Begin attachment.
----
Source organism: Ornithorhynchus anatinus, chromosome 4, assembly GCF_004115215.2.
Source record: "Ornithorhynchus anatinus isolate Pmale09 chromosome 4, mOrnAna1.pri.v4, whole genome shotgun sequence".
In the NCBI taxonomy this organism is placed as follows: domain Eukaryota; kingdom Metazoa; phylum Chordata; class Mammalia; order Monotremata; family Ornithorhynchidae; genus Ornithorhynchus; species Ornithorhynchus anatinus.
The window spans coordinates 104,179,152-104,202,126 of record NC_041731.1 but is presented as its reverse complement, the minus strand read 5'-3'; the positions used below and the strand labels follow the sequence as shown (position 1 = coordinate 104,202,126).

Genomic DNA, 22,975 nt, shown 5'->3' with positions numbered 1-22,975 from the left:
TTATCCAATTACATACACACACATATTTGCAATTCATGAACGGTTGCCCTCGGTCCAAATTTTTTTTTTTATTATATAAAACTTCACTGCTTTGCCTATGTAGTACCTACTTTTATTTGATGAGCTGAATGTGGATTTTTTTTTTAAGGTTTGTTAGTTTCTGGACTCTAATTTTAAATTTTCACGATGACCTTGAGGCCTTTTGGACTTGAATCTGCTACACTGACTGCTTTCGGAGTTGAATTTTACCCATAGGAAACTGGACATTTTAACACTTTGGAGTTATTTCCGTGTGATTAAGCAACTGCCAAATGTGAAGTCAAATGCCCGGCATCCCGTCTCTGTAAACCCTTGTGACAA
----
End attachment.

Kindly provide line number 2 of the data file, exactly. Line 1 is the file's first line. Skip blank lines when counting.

Source record: "Ornithorhynchus anatinus isolate Pmale09 chromosome 4, mOrnAna1.pri.v4, whole genome shotgun sequence".